After I made it into downtown Chicago and checked in to the conference hotel, I took the train down to Hyde Park and the University of Chicago. As an archaeology student, we visited the Oriental Institute at the U of C on multiple occasions. The OI has significant collections from the various civilizations that inhabited the Mesopotamian and Nile regions over the last 10,000 years. The museum underwent a major renovation right after I graduated, so I hadn’t seen the new museum. There were huge improvements made regarding their climate control and security, allowing for the display of many artifacts for the first time in many years. I located a few of my old favorites in their new exhibit spaces and luxuriated in the air conditioning before moving on to the Rockefeller Memorial Chapel and the Robie House.
On Wednesday I headed out to the suburbs to the town of Wheaton, where I had attended Wheaton College as an undergrad. Other alums you might know, besides me, are our own Nathan Hatch, and Billy and Ruth Bell Graham. One of the main buildings on campus is The Billy Graham Center, which houses the college archival collections, a museum on the history of American evangelism, and many departmental offices and classrooms.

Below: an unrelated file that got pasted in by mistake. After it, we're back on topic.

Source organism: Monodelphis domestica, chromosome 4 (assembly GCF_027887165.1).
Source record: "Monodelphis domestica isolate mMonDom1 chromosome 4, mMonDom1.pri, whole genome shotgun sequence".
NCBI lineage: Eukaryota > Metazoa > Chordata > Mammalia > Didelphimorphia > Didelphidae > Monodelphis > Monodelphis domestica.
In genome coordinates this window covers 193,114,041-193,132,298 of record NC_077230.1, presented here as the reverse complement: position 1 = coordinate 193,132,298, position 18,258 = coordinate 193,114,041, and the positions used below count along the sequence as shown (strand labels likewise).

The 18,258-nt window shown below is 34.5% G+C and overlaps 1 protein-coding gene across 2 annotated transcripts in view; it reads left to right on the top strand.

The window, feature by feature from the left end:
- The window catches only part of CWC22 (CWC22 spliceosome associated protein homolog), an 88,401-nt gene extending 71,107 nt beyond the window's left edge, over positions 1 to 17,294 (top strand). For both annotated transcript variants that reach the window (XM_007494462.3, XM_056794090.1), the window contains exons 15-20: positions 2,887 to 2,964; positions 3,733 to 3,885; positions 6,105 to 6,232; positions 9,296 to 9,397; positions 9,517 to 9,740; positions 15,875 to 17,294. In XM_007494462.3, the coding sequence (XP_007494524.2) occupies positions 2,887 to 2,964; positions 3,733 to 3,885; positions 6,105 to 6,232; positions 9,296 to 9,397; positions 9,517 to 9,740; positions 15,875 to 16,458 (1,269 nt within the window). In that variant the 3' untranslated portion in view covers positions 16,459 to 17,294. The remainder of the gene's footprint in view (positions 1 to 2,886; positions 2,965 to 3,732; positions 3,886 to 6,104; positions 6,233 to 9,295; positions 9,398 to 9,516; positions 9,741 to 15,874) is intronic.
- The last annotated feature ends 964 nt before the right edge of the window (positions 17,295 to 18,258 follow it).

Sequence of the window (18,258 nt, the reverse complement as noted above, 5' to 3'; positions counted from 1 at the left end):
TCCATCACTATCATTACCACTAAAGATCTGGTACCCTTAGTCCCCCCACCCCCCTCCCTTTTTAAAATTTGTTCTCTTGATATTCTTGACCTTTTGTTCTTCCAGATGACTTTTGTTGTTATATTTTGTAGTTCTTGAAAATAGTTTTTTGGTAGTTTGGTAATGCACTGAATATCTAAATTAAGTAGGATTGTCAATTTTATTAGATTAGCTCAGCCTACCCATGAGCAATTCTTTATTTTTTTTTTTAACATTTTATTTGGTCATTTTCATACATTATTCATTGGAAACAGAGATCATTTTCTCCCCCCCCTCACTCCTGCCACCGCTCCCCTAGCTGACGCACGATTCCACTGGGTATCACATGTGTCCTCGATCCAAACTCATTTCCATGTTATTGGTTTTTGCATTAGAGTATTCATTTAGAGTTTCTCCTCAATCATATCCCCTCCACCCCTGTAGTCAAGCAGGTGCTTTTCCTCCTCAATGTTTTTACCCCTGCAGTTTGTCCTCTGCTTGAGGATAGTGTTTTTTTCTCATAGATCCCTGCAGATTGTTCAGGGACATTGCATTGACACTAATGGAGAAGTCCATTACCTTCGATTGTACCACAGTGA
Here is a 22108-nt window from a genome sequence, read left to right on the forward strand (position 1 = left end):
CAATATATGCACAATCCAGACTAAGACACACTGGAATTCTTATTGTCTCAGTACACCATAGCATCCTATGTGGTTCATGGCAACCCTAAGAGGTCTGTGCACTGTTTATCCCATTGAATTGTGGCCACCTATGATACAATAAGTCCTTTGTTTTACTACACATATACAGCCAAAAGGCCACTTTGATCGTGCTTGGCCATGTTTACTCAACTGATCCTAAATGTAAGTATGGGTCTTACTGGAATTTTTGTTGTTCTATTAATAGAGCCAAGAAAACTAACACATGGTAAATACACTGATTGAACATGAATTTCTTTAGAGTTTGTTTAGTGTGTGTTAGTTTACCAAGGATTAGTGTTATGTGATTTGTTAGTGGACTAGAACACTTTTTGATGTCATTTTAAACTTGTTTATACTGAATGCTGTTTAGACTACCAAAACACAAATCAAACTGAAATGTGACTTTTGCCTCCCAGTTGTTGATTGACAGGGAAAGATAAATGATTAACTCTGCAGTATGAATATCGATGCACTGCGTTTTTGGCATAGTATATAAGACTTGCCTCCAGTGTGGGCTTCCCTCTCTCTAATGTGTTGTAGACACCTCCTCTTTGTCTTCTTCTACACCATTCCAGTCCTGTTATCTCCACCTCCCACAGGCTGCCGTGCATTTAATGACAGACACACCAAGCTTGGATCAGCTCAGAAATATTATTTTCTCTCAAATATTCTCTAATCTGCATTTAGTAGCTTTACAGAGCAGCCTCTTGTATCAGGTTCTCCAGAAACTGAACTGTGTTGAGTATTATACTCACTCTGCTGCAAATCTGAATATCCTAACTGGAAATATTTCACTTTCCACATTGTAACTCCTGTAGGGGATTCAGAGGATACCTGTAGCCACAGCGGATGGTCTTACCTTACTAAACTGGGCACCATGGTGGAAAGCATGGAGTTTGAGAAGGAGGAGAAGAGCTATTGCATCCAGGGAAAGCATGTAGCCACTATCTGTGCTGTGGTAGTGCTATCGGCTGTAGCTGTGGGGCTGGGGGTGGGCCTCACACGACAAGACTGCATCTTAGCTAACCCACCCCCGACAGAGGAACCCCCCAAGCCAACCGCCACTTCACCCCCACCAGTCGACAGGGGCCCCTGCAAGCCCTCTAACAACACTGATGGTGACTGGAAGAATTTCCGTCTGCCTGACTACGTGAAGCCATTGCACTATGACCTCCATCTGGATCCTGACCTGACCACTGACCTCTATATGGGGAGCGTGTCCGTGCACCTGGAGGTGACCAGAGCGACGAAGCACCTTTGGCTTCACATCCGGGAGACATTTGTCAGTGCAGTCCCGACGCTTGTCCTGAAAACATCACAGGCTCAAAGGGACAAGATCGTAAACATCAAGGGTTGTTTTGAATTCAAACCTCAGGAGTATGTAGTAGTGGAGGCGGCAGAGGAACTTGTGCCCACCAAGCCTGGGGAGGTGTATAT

After wandering around campus, my next air-conditioned stop was at the Wade Center, an archival and research center focused on seven Oxford authors. Wheaton has a collection development story similar to Wake Forest’s, in that both had an involved literature professor who visited England, made several important contacts and built up an amazing archival and manuscript collection. In Wheaton’s case, the professor was Clyde Kilby, and he struck up a friendship with C.S. Lewis, as well as his brother, which led to the collection of a variety of items from these seven authors: C.S. Lewis, J.R.R. Tolkein, Dorothy Sayers, George MacDonald, Owen Barfield, G.K. Chesterton and Charles Williams.
Beyond the manuscripts, letters and books in the collection, the Wade Center holds several larger pieces that spark the imagination, including Tolkein’s desk and the wardrobe that inspired the Narnia series.
Of course, I had to stop by Buswell Library, where I worked as a circulation assistant during my senior year. The library has also had extensive renovations since I was there last in 1997, and it was interesting to wander the building and try to visualize things as they used to be. My favorite study space is now behind the new circulation desk and is someones office!
Stops at Blanchard Hall, at the campus bookstore to purchase a t-shirt, at the soda shop to get some ice cream (did I mention it was 95 degrees!) and at my old dorm and house rounded out this visit to my alma mater. I don’t plan to wait another 15 years before my next one!